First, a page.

Deep Delta Justice by Matthew Van Meter shows how  perseverance and a good legal mind can change the law in the book subtitled “a Black teen, his lawyer and their groundbreaking battle for civil rights in the South.” It brings home the outsized Jewish involvement in the civil rights movement of the 1960s and humanized some of the heroes of the civil rights movement.

Fallout by Lesley M.M. Blume is an in-depth and “magesterial account (NYTimes)” of the 1945 bombing of Hiroshima and the informational coverup that followed which was finally broken by John Hersey in 1946 in a New Yorker piece. The author grew up in  Montclair and attended Montclair Schools. This book is a good tie into Larry Tye’s Demagogue about Senator Joseph McCarthy. Pair this with the award-winning The Bomb by Steve Sheinkin which tells the story of the bomb’s development.

My Life as a Villainess by Laura Lippman, best known for her award-winning mysteries set in Baltimore, contains her musings on being an “old” mother, life as a writer, her two marriages, and raising a child as a Jew. She is opinionated, open, and at times self-centered. Women readers will identify with much of what Lippman has to say. Lippmann is married to David Simon, creator of The Wire. Her latest mystery Lady in the Lake is a page-turner featuring Jewish leading character Madeline Schwartz.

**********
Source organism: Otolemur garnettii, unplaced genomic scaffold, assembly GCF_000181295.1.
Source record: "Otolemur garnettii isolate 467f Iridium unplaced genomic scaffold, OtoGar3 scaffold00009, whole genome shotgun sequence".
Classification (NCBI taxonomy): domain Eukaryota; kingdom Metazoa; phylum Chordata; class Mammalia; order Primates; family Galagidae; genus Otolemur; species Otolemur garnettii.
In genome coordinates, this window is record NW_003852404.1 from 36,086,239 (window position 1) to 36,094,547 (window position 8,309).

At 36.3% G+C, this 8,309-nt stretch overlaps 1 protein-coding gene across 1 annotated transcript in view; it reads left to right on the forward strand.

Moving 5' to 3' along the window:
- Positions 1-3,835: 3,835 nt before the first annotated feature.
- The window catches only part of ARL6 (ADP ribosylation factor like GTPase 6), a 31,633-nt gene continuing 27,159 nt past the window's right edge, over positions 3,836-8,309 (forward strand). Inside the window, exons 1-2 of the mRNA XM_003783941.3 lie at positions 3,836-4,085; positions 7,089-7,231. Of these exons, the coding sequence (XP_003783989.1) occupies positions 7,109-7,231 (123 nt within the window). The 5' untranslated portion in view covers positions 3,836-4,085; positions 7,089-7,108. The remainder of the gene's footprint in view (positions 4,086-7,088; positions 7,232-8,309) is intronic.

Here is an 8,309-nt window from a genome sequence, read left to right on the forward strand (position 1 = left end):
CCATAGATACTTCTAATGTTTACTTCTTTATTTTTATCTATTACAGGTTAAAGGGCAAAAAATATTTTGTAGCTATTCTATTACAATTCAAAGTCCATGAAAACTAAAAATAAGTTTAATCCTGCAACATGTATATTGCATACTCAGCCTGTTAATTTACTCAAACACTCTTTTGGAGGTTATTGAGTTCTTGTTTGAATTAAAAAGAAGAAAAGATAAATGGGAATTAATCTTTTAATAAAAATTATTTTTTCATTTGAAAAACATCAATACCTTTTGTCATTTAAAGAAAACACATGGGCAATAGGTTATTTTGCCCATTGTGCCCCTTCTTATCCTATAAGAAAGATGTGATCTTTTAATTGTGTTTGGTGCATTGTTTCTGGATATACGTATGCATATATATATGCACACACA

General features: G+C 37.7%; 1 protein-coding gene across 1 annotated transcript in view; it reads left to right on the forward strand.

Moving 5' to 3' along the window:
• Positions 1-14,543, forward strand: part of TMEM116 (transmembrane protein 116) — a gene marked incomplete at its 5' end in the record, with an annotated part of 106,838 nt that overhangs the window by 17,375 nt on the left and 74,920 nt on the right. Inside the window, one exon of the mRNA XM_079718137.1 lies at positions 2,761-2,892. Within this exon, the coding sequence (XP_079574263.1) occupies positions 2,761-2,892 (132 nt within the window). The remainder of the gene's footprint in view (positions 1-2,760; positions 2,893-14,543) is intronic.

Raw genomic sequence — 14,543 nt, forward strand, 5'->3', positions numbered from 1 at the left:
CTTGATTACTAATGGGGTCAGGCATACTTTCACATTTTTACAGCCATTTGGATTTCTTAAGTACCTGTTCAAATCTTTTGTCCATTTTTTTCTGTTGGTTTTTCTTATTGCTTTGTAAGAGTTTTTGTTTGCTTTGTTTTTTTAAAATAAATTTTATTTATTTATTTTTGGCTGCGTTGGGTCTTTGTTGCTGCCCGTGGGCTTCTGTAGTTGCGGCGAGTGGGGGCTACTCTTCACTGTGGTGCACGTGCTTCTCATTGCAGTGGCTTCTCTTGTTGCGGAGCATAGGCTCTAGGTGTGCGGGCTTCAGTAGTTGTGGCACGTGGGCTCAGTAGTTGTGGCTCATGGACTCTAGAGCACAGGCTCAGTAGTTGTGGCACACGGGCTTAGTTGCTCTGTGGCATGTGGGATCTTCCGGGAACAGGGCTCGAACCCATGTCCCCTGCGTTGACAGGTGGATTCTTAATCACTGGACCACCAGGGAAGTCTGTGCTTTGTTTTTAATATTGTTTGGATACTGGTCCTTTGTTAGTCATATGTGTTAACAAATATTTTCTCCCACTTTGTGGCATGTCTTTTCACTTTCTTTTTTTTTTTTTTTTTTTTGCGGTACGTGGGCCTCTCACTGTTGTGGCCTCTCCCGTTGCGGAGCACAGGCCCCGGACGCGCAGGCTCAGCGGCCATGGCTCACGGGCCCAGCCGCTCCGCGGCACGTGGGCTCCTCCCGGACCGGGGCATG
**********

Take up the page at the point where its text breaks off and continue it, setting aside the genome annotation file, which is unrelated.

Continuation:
Oedipus in Brooklyn and Other Stories by Blume Lempel is a collection of short stories set in both Europe and the U.S. Filled with fantasy and stark reality, poetic language, and terse prose, these stories translated from Yiddish are often small masterpieces that will make the reader laugh, cry, and shake with anger at man’s inhumanity to man.

Remix Judaism: preserving tradition in a diverse world by Roberta Kwall believes that seeking an authentic, mindful, joyous practice of Judaism is the goal of most Jews. Kwall's book seeks to help Jews find meaning in what might seem meaningless and value in practices that may seem to have no intrinsic value. She asks  "How much can it (tradition) change and still be Jewish tradition?" Remixing tradition means perhaps putting a personal twist on a ritual: doing something because it recalls a loved one, for example. This book should appeal to those who are looking for a way to integrate their liberal and cultural Judaism with tradition.

Fri, June 14 2024 8 Sivan 5784